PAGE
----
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Published by Donna Karimian, 2019-12-04 11:58:21

Kachina Field Guide

Kachina Field Guide

A field guide

A field guide

Welcome to the Tribe 03
Ceremonial Calendar 05
Month by Month 07

Hopi Kachina Dolls 09
Kwahu 13
Pahlik Mana 17
Soyoko 19
Tawa 21
Tumus 23
Koshari 25
Shalako 27
Ahola 29

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The tribe believes that Kachinas had once lived with the
Hopi people but due to some catastrophe, the Kachinas had
to return to the Spirit World. To continue contact with the
Kachinas, the Hopi developed the custom of impersonating
them in rituals as a way of communicating with masks and
costumes. With the various ritual dances the people could
obtain blessings to the Kachinas.

A Kachina has three aspects: the supernatural spirit beings,
who assist the Hopi people by bringing rain and other needs;
the masked impersonators dancing in the ceremonies, and
the small dolls carved in to represent the Kachinas. As super-
naturals, they can hear the prayers of the living and carry
them to the deities.

Kachina dolls are not playthings or curios, but rather a form
of religious art, used to instruct the children. The men secr-
etly carve the small cottonwood root and give them to the
children as a means of teaching the children about the more
than 250 Kachina spirits.

Kachina Season

January Paamuya Kiva Dances
Febuary Powamu Ceremony
March Osomuya Kiva Dances
April Kwiyamuya Plaza Dances
May Hakitonmuya Plaza Dances
June Wuko’uyis Plaza Dances

non-Kachina Season

July Niman Ceremony
August Snake Antelope or Flute Ceremonies
September Marau Women’s Society Ceremonies
October Oaqol Women’s Society Ceremonies
November Wuwuchim Tribal Initiation
Deember Soyala Ceremony



Ceremonial Calendar

During the summer months of the non-Kachina Season,
Hopi villagers operate on a regular harvesting schedule.
This time includes the Tala’paamuya (Aug.), Nasanmuya
(Sept.), Toho’osmuy (Oct.), and Kelmuya (Nov.), during
which a variety of dances and celebrations occur.

As the colder months arrive, Hopi villagers seek guidance
and assistance from the Kachina spirits. The Kachina season
begins at winter solstice, when figures representing the
spirits emerge around Hopi villages. This occurs during the
Kyaamuya (December) ceremony, a time of planning and
preparation culminating in the arrival of one of the Chief
Kachina who on the last day of the ceremony copens the
kivas for the season.


Although January is the first month of the year, in Hopi
customs November that represents the start of a new cycle.
During each month, different ceremonies and festivities
occur in celebration of life.

November Kelmuya, which takes place during the

November, marks the beginning of the Hopi cycle. Wuwutchim
ceremonies take place to initiate males adulthood.

December A quiet time of storytelling and private cere-

monies, Kyaamuya is highlighted by the Soyala Ceremony. This
celebration is to honor Sun Father and Earth Mother, to restore
the balance of their world.

January Now that the Kachinas have returned to the

Hopi villages, the winter dances of Paamuya begin in the Kiva.
This is a festive time that is occurs throughout winter.

February Powamu, celebrated during the month, show

an eagerness for the growing season to begin. The Powamuya
Ceremony, also known as the Bean Dance, occurs and the
Kachinas share bean sprouts with the Hopi people.

March A time that encourages harvest growth and rain,

Osomuya takes place through the month of March. Night
Dances are held in each village, and Kachinas visit with offerings
of food that will begin to grow in spring.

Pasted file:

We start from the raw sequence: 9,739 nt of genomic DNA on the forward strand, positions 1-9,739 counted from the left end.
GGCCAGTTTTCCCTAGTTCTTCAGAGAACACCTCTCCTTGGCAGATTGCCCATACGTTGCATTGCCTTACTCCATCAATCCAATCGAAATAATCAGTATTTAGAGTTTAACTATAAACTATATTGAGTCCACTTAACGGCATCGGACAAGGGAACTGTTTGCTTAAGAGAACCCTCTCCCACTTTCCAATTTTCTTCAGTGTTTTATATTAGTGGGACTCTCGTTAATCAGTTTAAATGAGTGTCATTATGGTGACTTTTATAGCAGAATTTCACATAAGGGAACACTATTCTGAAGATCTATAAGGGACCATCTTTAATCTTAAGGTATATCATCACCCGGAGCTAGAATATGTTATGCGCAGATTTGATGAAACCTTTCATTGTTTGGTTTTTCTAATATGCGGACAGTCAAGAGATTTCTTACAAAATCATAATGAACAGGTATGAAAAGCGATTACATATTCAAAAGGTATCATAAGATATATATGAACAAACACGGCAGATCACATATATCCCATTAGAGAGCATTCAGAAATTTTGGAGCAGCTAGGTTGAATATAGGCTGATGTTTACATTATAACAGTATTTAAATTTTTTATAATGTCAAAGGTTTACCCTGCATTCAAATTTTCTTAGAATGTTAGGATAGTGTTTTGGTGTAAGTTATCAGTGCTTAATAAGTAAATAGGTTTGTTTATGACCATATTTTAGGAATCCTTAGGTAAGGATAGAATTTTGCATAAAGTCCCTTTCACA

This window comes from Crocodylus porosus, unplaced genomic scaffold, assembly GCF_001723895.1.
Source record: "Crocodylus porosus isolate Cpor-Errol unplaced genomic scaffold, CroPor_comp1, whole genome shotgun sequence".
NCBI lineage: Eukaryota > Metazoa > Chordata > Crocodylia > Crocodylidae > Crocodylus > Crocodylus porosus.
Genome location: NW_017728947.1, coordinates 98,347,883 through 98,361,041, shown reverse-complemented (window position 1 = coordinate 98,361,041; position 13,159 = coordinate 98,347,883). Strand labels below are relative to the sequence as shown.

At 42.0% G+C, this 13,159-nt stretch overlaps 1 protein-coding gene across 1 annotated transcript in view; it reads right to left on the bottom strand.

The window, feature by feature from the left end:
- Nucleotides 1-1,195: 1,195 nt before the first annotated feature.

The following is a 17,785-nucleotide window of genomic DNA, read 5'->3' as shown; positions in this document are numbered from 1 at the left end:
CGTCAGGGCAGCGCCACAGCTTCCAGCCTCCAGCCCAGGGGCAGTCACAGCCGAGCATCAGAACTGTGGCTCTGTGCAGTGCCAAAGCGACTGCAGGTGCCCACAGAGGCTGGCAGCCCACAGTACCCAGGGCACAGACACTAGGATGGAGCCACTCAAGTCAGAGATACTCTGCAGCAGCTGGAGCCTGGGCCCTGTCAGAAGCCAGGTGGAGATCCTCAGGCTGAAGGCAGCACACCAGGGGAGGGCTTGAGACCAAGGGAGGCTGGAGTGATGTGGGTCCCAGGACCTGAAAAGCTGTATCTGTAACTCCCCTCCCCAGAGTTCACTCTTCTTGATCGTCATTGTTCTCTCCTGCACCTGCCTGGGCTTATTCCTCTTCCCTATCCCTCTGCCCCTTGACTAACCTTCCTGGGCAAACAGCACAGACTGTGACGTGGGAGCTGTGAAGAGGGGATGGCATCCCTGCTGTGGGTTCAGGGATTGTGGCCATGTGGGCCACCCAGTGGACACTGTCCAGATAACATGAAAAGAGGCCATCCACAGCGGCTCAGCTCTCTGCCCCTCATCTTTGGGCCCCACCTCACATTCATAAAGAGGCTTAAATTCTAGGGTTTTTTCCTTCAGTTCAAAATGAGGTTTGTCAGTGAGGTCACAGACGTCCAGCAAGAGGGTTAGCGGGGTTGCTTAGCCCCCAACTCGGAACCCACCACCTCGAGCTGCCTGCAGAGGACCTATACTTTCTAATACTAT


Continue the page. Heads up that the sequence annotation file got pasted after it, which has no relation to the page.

April Kwiyamuya is a joyous time of celebration that

coincides with the beginning of the April growing season. At the
end of this celebration, the Kachinas go home with the peoples’
prayers for a healthy growing season.

May Hakitonmuya, or “the waiting season,” takes place during

the month of May. The first crops are planted during this time,
and Kachinas like the Planting and the Longhair come to dance
in the plazas and bless these early crops.

June Corn and other important crops are planted during

Wuko’uyis, a time filled with joy. This celebratory period coin-
cides with the month of June and involves Plaza Dances almost
daily.The Corn Dancer is a prominent figure during this season,
as he represents the different types of corn grown by the Hopi

July The Talangva season occurs in July and includes the

ever-important Niman Ceremony, also known as the Home
Celebration. This month involves many feasts and dances, as it
is a time when the Kachinas return to their home in the spirit
world until the next year.

August Ala’paamuya occurs in August, after the Kachinas

have left for their home in the San Francisco Mountains. This
month marks the beginning of summer social dances, including
the Snake-Antelope Ceremony and Flute Ceremony that alter-
nate year-to-year.

SEPTEMBER Nasanmuya is a time of feasting and celebra-

tion, as many of the crops are finally ripe for picking! Women’s
Society ceremonies are held, often in thanks of the crops that
have grown through the summer season.

oCTOBER Toho’osumy takes place in October when the

corn is finally ripe. The men gather the produce, bringing all
the food to the women for preparation and storage. Women’s
Society ceremonies from the village of Oraib occur.

Each Kachina has a specific role and purpose, each ser-
ving an essential part in the Hopi tribe. This guide will
teach the the legends behind the ten main Kachina dolls
and the roles of each spirit.

KachinaA collection of HOPI

Tawa Koshari Masau’u Hahai-i


DollsKwahuTümas Shalako

Ahola Pahlik Mana Soyoko

The EAGLE is an honored guests among the Hopis,

therefore the tribe presents him with gifts. He represents
strength, power, and ruler of the sky. This sacred and
magnificent Kachina is the protector of all. Among other
responsibilities, the Eagle is the messenger between the
people and their spirit guides. The most common Hopi
dance is named after the Eagle, this dance is a prayer for
more eagles. The dancers consciously try to duplicate the
actions and motions of eagles.


Kwahu appears most often with Mud-